It all started with a mobile phone, dropped at a petrol station robbery in Torrance, California, in July 2005.
"Through the phone we came up with a name, a residence and the location of the suspects," says Torrance police officer Dave Crespin.
"We arrested the suspects and conducted a search warrant on an apartment in South Los Angeles."
There had been a string of robberies in the area, mostly with the same MO; a getaway driver and another with a shotgun. But once on the premises detectives realised this was far bigger than a robbery and contacted the FBI.
The apartment, rented by suspects Levar Hanley Washington, a prison parolee, and Gregory Patterson, who had no criminal record, contained a trove of incriminating material that allegedly suggested the hapless robbers aspired to become terrorists.
Among material used to charge the men and two accomplices was a handwritten document called "Blueprint 2005", which cited eight tasks, such as obtaining silencers for pistols and bombs that can be activated from a distance. Another document, "Modes of Attack", listed local targets.
The investigation led to California's New Folsom Prison and the cell of Kevin Lamar James, where investigators found the draft of a sinister press release.
Titled "Notoriety Moves", it outlined violent jihad in Southern California, and was allegedly due to be disseminated after the attacks began.
"This incident is the first in a series of incidents to come in a plight to defend and propagate traditional Islam in its purity," it read. "Sincere Muslims" were advised to avoid targets, including Jewish and non-Jewish supporters of an Israeli state.
Possible targets included a military recruitment office and National Guard facilities, synagogues, the Israeli consulate, the El Al desk at Los Angeles International Airport, and a mysterious "Campsite of Zion".
"Their plans were to enter either a recruiting facility or a synagogue and shoot as many people as possible before fleeing," says US attorney Gregory Staples, who helped to prosecute the case.
Last week James, 30, and Washington, 29, pleaded guilty in a Californian court to conspiring "to wage war against the Government of the United States through terrorism".
Patterson, 23, followed suit on Monday. All three are African-Americans. Their alleged co-conspirator, Hammad Samana, a Pakistani citizen with no criminal record, is receiving psychiatric care in a federal prison and hasn't made a plea.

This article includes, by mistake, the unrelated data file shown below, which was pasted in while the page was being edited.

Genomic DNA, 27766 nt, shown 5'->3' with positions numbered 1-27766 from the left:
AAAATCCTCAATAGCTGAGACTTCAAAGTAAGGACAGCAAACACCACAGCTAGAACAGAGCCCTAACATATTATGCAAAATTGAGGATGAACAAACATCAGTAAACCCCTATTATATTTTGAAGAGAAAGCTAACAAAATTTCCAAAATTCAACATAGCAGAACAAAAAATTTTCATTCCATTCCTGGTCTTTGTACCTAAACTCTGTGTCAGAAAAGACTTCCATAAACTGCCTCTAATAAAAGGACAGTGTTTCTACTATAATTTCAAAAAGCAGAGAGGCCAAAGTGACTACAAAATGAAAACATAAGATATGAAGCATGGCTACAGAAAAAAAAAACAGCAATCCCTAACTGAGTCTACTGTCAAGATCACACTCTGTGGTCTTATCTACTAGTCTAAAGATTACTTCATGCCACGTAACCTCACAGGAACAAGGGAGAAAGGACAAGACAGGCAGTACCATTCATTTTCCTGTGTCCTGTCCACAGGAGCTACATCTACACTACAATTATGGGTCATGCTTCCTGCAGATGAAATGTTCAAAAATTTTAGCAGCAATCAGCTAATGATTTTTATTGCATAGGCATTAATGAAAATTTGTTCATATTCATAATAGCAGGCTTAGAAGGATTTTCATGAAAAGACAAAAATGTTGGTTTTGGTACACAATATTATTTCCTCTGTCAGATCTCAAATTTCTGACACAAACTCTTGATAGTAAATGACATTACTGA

All four belonged to an obscure Islamic group called Jamiyyat Ul-Islam Is-Saheeh, or JIS, the Assembly of Authentic Islam, which James founded in Folsom in 1997.
The plot allegedly started with the creation of JIS.
In 103 pages of handwritten text, some of it in Arabic, James set out the JIS protocols for followers. They are advised to demonstrate "obedience to established authority" and to be "esoteric or clandestine" in their activities. They also had a duty to attack infidels, including Israel and the US.
Washington, serving time in Folsom for assault and robbery, was recruited to JIS by James, his cellmate, in 2004.
Patterson was also a convert. According to a 2005 federal indictment, James directed the plotters from his cell. Their plans began to heat up in 2004 after Washington was paroled.
He subsequently recruited Patterson, with whom he attended a LA mosque, and Samana, making them swear allegiance to JIS. Authorities say Washington planned to finance the plot by robbing gas stations. Ten were hit. Samana allegedly researched the Modes of Attack targets.
For federal authorities it was a rare success following several judicial setbacks in other terrorism cases, including a Miami jury who last week acquitted a man accused of trying to blow up the Sears Tower in Chicago.
"At the time of their arrest, it appeared they were on the verge of staging an attack here in Los Angeles," said Thomas O'Brien, the US Attorney in Los Angeles. "An untold number of lives may have been saved when this terrorist cell was dismantled."
While prosecutors say a "couple of other guys" in LA were associated with JIS, no one else was indicted and JIS has been rolled up.
The case leaves several intriguing questions unanswered. California has seen other violent black radicals, such as the Symbionese Liberation Army and the Black Panthers, but the JIS adherents are the first inspired by Osama bin Laden's al Qaeda.
JIS also involves people with criminal records, and fuels concerns that US prisons may have become a terrorist recruiting ground.
Blacks are disproportionately represented among America's two million inmates, and some are young and Muslim converts.
In the past, many Muslim prisoners were actually model inmates, says Brian Levin, director of Cal State University's Centre for the Study of Hate and Extremism.
"But what we've seen is, I think, an effort by al Qaeda at radicalisation. Particularly of young people in countries they'd like to target."
FBI Special Agent Richard Kolko said prison radicalisation throughout the country was a big issue.
In letters James wrote that he "jumped for joy when he saw the 9/11 attacks on TV", says Staples and had bin Laden's picture in his cell.
While a Pew Research Centre survey in May concluded the majority of America's 2.35 million Muslims, of whom 20 per cent of are African American, were "highly assimilated" into US culture and held moderate political views, it noted that "fewer native-born African Americans completely condemn al Qaeda".
Younger US Muslims also felt suicide bombers were sometimes justified, and a majority of US Muslims rejected the line that Arabs carried out the 9/11 attacks.
Compared with the 9/11 attacks, the JIS cell seems amateurish. Nonetheless, the JIS plot is the largest publicly known terrorist scheme to be aimed at California since the Millennium Plot to attack Los Angeles Airport in 2000.
In the end, the authorities got lucky. But for that dropped mobile phone, the JIS team may well have carried out its threats.